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Friday, November 29, 2013

Alan Watts -- A key RAW influence

Suddenly, Alan Watts is coming at me from all directions. The "Shrapnel" chapter in Coincidance (the second one) quotes Watts (about how the Roman Empire never fell.) The work-in-progress Daisy Eris Campbell play about RAW dramatizes the influence Watts had on Wilson. 

There's a new film about Watts. The creators of "South Park" have animated some of his lectures.

Michael Johnson, the Overweening Generalist guy, wrote to me this week to talk about the impact Watts had on RAW.

"In RAW's online Tale of the Tribe course, he credits Watts with turning him on to zen, Leary and Crowley. I think maybe this makes Watts the most influential living mentor in RAW's life, or at least in the Top 3," Michael wrote.

"RAW was introduced to Watts by Arlen. RAW introduced Watts to one of his later wives, Jano. And the two visited in Yellow Springs. Jano had a notion about synchronicities or what Lilly called Cosmic Coincidence Control Center, but Jano called it The Net. This was around 1962. Watts's riffs on the Roman Empire never falling had an impact on RAW. Watts told RAW he'd read a new book on Crowley by Israel Regardie and he thought it was amazing. RAW said any time Watts recommended a book it was something like a Sure Thing," Michael wrote.

(From RAW's intro to Eye In The Triangle: "It was recommended to me by Alan Watts, who said, 'It's the best book on mysticism that I've read in ten years or more.' I had been reading Alan's books for a decade and had known Alan for almost as long, and my Hemingway bullshit-detector had not yet found a sentence anywhere in his books containing BOVINE EXCRETA. If he recommended a book, I immediately trotted off to buy a copy. He knew what good writing was, even in the area of mysticism, where the author is, by definition, trying to unscrew the inscrutable and eff the ineffable.' (p.x)")

Michael explained that in those pre-Internet days, when "find the others" meant face to face relationships, Watts was a catalyst for intellectuals such as Robert Anton Wilson because Watts knew so many interesting people. Michael gave me some examples:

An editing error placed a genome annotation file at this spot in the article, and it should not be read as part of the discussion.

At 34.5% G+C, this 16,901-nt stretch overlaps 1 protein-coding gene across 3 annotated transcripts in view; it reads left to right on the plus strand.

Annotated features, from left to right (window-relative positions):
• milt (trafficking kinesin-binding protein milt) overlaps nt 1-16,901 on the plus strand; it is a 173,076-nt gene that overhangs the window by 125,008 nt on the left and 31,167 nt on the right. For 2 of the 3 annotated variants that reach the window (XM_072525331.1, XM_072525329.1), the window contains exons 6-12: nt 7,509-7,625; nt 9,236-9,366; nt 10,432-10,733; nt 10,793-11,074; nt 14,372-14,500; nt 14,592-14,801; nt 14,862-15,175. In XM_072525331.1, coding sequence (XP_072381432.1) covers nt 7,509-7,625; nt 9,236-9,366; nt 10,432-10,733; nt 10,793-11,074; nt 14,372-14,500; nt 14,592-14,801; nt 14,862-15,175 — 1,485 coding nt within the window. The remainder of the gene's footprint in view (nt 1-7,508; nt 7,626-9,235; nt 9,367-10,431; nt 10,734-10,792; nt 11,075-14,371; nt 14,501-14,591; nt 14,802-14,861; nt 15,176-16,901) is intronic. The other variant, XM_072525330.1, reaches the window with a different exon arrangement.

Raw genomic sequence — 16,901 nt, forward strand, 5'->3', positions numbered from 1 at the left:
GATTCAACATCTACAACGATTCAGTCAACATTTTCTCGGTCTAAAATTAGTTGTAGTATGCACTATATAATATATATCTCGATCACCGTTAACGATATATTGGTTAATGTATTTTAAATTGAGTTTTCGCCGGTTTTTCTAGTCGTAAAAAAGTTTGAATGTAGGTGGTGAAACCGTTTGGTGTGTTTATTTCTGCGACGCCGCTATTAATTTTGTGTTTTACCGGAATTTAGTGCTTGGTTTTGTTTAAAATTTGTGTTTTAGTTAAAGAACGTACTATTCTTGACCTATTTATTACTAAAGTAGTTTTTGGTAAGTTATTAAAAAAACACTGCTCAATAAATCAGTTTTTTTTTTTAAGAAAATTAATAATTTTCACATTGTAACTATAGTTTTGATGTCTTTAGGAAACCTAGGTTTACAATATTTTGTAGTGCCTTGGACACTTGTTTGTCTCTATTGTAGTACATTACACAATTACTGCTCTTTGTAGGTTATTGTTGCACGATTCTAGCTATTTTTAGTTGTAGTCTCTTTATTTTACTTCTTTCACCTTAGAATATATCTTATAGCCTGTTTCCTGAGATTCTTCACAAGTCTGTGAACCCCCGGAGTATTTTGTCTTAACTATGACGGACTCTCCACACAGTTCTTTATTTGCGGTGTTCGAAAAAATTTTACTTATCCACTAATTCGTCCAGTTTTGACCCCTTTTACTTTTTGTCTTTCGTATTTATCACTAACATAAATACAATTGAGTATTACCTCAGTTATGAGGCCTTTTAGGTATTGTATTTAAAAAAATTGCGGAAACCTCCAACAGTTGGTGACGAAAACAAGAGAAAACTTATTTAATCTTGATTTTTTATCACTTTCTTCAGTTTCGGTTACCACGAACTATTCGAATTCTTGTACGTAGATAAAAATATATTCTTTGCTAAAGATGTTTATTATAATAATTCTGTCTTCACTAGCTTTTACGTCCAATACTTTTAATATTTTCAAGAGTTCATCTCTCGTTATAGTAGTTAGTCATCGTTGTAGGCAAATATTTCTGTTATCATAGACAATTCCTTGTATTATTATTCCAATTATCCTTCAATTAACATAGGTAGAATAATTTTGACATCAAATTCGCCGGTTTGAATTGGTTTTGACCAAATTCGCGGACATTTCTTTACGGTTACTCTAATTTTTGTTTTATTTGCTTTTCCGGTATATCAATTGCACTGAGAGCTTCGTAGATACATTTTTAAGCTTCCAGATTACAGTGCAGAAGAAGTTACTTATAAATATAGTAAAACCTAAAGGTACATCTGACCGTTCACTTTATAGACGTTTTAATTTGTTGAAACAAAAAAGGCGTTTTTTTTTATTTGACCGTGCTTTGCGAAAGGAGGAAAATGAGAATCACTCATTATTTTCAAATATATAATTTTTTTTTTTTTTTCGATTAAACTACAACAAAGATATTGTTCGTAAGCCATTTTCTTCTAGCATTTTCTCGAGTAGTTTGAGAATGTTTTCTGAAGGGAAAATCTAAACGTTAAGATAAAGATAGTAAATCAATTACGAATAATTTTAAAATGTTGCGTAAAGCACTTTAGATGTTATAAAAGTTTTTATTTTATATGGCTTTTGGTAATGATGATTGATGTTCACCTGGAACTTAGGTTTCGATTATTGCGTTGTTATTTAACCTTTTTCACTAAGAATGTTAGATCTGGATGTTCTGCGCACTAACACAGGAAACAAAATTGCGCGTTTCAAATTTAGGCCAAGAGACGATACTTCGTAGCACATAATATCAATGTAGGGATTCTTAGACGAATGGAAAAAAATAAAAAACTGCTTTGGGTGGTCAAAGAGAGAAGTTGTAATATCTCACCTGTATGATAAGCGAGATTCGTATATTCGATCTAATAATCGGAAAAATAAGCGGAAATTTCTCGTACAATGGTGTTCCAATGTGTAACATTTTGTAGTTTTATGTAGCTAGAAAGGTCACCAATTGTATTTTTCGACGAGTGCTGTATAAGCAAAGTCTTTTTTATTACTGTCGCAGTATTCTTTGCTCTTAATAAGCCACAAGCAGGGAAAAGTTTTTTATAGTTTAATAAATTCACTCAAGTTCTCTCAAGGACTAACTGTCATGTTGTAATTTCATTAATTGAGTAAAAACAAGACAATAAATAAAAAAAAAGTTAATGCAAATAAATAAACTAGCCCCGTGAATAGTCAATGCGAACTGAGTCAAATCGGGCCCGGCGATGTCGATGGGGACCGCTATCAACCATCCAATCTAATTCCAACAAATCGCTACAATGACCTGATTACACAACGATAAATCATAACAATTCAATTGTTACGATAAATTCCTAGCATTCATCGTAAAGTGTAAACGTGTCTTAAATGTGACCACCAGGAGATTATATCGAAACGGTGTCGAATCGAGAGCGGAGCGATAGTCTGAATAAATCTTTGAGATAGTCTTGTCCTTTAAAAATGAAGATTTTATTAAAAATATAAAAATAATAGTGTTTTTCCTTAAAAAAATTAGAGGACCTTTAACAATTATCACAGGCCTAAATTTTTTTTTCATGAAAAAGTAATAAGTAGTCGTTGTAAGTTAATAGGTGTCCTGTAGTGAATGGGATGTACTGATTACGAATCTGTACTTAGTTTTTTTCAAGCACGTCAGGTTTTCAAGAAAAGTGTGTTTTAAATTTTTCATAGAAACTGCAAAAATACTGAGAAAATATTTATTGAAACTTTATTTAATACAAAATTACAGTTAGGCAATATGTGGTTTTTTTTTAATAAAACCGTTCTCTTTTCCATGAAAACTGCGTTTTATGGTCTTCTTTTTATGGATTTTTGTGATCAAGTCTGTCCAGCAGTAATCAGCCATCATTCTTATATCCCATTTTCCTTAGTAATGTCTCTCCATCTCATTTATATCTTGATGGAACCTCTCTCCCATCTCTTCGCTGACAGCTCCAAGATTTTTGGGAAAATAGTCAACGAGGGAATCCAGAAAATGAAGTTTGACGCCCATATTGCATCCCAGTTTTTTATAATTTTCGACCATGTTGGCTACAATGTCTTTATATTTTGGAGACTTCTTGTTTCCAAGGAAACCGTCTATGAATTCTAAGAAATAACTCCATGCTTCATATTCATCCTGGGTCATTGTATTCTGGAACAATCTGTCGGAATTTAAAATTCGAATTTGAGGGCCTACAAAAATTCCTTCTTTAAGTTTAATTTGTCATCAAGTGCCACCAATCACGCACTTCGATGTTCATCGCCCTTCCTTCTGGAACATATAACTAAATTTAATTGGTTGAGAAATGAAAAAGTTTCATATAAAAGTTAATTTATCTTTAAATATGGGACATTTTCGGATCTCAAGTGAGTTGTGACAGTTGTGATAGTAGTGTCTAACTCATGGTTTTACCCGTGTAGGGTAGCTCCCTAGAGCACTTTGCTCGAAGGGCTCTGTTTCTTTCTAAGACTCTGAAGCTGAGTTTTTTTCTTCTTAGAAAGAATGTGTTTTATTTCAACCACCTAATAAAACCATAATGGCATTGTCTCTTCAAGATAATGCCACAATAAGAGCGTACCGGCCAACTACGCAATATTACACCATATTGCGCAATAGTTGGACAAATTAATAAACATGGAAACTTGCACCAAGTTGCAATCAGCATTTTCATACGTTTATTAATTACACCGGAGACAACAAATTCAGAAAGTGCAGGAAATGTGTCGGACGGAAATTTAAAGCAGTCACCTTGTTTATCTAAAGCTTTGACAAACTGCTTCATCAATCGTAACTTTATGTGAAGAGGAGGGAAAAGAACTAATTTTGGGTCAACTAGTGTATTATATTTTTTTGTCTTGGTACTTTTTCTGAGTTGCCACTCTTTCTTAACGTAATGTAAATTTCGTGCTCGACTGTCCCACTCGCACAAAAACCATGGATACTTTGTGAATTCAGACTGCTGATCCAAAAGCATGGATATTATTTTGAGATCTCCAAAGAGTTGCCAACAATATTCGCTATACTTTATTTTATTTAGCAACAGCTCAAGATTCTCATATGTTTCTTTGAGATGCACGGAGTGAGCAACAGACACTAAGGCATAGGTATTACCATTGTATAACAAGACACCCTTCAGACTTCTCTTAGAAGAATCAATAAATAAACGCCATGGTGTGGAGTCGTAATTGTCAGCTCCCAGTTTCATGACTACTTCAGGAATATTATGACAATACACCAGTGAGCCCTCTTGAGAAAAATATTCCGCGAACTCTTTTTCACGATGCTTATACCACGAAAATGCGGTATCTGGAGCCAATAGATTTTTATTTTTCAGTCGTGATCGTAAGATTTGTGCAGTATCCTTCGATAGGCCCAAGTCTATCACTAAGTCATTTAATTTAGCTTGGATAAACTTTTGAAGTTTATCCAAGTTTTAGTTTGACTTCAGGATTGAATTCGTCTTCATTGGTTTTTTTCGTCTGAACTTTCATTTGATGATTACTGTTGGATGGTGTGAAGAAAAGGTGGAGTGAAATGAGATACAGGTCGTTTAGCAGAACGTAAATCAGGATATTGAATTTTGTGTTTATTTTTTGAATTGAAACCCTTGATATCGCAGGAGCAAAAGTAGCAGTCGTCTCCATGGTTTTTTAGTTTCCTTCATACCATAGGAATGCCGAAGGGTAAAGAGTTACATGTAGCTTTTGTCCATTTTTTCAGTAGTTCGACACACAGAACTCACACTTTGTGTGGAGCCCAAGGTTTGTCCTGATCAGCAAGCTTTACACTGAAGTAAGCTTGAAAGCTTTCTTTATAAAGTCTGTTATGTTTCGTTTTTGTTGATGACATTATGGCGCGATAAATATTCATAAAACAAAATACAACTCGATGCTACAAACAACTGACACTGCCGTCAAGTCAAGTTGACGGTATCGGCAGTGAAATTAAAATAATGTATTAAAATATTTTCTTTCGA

"Watts owned a houseboat in Sausalito, just north of San Francisco, and it was there that the gurus of the New Left, Gary Snyder, Leary, Ginsberg, Kesey, to figure out if they should be activists or to drop out ala Leary. In Markoff's What The Dormouse Said, he writes that est 'was most closely derived from the version of zen taught by Alan Watts from a Sausalito houseboat during the 1960s.' (p.209) Ginsberg confronted Leary over his sloganeering for LSD there, on the houseboat. If you read Conners's The White Hand Society, it's basically Leary and Ginsberg spending most of their free time on the East Coast going around turning poets, painters, musicians and big-money-types onto LSD. So, within five years, there was some sort of schism between Tim and Allen.

"Watts was part of psychedelic inspired intellectual sessions in the mid-1950s with Oscar Janiger, the LSD psychotherapist who turned Cary Grant's life around, and who was a cousin to Ginsberg. In Sex Drugs and Magick RAW considers Watts, Aldous and WSB as the psychedelic sophisticates. All three had problems with Leary's media advocacy for LSD. All three were captured in artwork at Millbrook.

"When Watts traveled south to LA, he was in the matrix with Aldous, Isherwood, Gerald Heard, and Swami Prahavananda: big influence on Hollywood types. (see Don Lattin's Distilled Spirits, pp.131-135)."

Here is a Zen Pencils adaptation of Watts. You can also visit the official Alan Watts website, maintained by his son.